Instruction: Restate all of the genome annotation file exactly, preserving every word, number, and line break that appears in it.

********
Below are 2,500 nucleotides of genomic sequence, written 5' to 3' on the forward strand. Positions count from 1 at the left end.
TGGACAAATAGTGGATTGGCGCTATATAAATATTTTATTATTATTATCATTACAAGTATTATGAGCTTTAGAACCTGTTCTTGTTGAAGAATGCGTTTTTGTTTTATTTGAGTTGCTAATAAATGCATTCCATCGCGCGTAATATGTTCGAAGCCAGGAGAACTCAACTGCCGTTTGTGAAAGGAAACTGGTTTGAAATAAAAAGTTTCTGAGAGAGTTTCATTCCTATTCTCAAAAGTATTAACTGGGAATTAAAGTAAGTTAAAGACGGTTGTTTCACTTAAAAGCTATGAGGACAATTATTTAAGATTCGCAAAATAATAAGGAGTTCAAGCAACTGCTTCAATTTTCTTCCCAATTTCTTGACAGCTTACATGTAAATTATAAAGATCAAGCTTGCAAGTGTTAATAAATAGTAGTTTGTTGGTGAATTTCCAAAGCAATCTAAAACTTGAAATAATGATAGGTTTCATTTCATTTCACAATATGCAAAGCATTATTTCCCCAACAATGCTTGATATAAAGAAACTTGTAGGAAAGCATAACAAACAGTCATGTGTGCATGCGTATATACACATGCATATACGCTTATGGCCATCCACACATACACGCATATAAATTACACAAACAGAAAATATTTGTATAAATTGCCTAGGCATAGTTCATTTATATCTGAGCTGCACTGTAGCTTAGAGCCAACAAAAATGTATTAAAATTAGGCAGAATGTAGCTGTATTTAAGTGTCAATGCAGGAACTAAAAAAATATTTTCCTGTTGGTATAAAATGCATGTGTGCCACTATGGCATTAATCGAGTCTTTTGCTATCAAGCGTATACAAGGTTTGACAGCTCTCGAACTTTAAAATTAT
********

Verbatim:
Below are 2,500 nucleotides of genomic sequence, written 5' to 3' on the forward strand. Positions count from 1 at the left end.
TGGACAAATAGTGGATTGGCGCTATATAAATATTTTATTATTATTATCATTACAAGTATTATGAGCTTTAGAACCTGTTCTTGTTGAAGAATGCGTTTTTGTTTTATTTGAGTTGCTAATAAATGCATTCCATCGCGCGTAATATGTTCGAAGCCAGGAGAACTCAACTGCCGTTTGTGAAAGGAAACTGGTTTGAAATAAAAAGTTTCTGAGAGAGTTTCATTCCTATTCTCAAAAGTATTAACTGGGAATTAAAGTAAGTTAAAGACGGTTGTTTCACTTAAAAGCTATGAGGACAATTATTTAAGATTCGCAAAATAATAAGGAGTTCAAGCAACTGCTTCAATTTTCTTCCCAATTTCTTGACAGCTTACATGTAAATTATAAAGATCAAGCTTGCAAGTGTTAATAAATAGTAGTTTGTTGGTGAATTTCCAAAGCAATCTAAAACTTGAAATAATGATAGGTTTCATTTCATTTCACAATATGCAAAGCATTATTTCCCCAACAATGCTTGATATAAAGAAACTTGTAGGAAAGCATAACAAACAGTCATGTGTGCATGCGTATATACACATGCATATACGCTTATGGCCATCCACACATACACGCATATAAATTACACAAACAGAAAATATTTGTATAAATTGCCTAGGCATAGTTCATTTATATCTGAGCTGCACTGTAGCTTAGAGCCAACAAAAATGTATTAAAATTAGGCAGAATGTAGCTGTATTTAAGTGTCAATGCAGGAACTAAAAAAATATTTTCCTGTTGGTATAAAATGCATGTGTGCCACTATGGCATTAATCGAGTCTTTTGCTATCAAGCGTATACAAGGTTTGACAGCTCTCGAACTTTAAAATTAT